It’s called IONOSPHERE

The proto PCB’s of ION motherboard have arrived! Boards are just waiting for assembly to let us begin testing.

IONOSPHERE four axis motherboard and ION drives awaiting assembly.

The IONOSPHERE four axis motherboard. The design shares VSD-E’s benefit of having motor and encoder connectors on same face so it can be easily installed through a panel.

Where our drives go?

That is the question that got me wondering yesterday. We have a good feeling where they go but I wanted to know the answer in detail and here it is:

Deliveries by country

Deliveries by country

In summary we have had deliveries to more than 40 countries, many of them are destinations I could not even dream of selling when we started the business. I see Internet is working very well spreading the word all over the world. Thank you everyone involved! This would not have been possible without word of mouth.

One interesting observation is that we see orders coming in waves from area by area, especially from the countries with less frequent sales. For example Switzerland was quiet for long time, then suddenly multiple orders started coming during relatively short time.

Fanuc serial pulse coder support for Argon servo drive

As Fanuc servo motors are quite common target for drive retrofitting, it was tempting idea to make native support for their serial communication based encoder on Argon drive.

The protocol seems quite straightforward based on the details people have found out. So without much wasting time, I purchased a Fanuc motor and hooked it on the drive. Argon encoder port has total of three programmable RS422 inputs and two RS485 inputs/outputs which would make it possible to communicate with almost any kind of serial encoder.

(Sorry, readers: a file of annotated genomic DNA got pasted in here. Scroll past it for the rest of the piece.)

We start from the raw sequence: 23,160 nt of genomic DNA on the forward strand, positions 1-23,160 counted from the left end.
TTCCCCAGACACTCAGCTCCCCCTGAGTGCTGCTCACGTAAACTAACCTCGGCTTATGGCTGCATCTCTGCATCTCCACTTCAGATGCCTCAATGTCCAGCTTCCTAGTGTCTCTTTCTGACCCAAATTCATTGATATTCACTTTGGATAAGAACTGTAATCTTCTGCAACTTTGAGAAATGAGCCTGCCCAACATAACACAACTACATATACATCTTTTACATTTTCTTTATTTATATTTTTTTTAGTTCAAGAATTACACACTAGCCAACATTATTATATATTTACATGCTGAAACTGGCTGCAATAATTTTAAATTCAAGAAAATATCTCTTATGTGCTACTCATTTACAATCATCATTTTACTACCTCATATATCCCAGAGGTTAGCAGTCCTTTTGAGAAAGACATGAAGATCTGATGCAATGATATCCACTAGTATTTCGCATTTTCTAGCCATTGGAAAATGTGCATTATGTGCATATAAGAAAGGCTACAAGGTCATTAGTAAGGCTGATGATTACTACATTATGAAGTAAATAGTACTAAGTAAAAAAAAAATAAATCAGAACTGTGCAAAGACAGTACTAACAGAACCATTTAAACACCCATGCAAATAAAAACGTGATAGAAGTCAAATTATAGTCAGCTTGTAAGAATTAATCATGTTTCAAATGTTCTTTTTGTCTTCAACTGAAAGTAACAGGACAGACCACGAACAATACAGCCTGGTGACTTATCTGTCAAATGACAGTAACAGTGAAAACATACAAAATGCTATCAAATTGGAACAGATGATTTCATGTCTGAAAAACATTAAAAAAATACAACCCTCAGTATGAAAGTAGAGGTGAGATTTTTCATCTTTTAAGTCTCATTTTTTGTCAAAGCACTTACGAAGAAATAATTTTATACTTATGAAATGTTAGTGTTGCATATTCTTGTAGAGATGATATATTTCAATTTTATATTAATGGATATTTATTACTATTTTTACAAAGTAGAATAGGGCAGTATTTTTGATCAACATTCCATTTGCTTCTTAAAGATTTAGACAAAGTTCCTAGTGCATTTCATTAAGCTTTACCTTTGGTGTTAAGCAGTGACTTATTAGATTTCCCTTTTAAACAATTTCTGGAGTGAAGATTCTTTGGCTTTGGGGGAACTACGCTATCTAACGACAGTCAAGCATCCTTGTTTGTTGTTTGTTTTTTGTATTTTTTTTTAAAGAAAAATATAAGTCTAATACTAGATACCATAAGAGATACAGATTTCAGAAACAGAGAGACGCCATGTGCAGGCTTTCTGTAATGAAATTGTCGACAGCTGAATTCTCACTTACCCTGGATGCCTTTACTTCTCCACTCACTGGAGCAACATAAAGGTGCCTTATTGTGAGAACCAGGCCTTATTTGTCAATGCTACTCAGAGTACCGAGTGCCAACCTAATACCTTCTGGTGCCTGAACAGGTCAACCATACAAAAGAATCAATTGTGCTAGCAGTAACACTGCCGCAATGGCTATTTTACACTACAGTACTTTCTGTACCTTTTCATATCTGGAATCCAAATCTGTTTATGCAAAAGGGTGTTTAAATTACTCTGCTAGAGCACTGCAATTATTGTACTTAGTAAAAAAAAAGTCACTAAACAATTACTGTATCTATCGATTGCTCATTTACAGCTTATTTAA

Fanuc servo motor with serial pulse code connected to Argon drive

Fanuc “red cap” servo motor with serial pulse code connected to Argon drive

Fanuc encoder outputs data in form of asynchronous serial communication that is transmitted and received by UART. During testing, it occurred to me that encoder outputs very unusual 76 bit word with single start and stop bit. Standard UART support 5 to 8 bit words so the internal UART of drive’s microcontroller will not help here. Implementing a custom 76 bit 1024 kbps serial receiver with bare software would be so tricky that plan of supporting Fanuc protocol is unfortunately looking quite improbable at the moment.

The working solutions for using a Fanuc motor are:

Most of serial encoder protocols (SSI, BiSS, etc) use SPI style transmission which is way easier to implement on software. Plan of supporting those is in the future plans, we just need some hardware and time to begin with.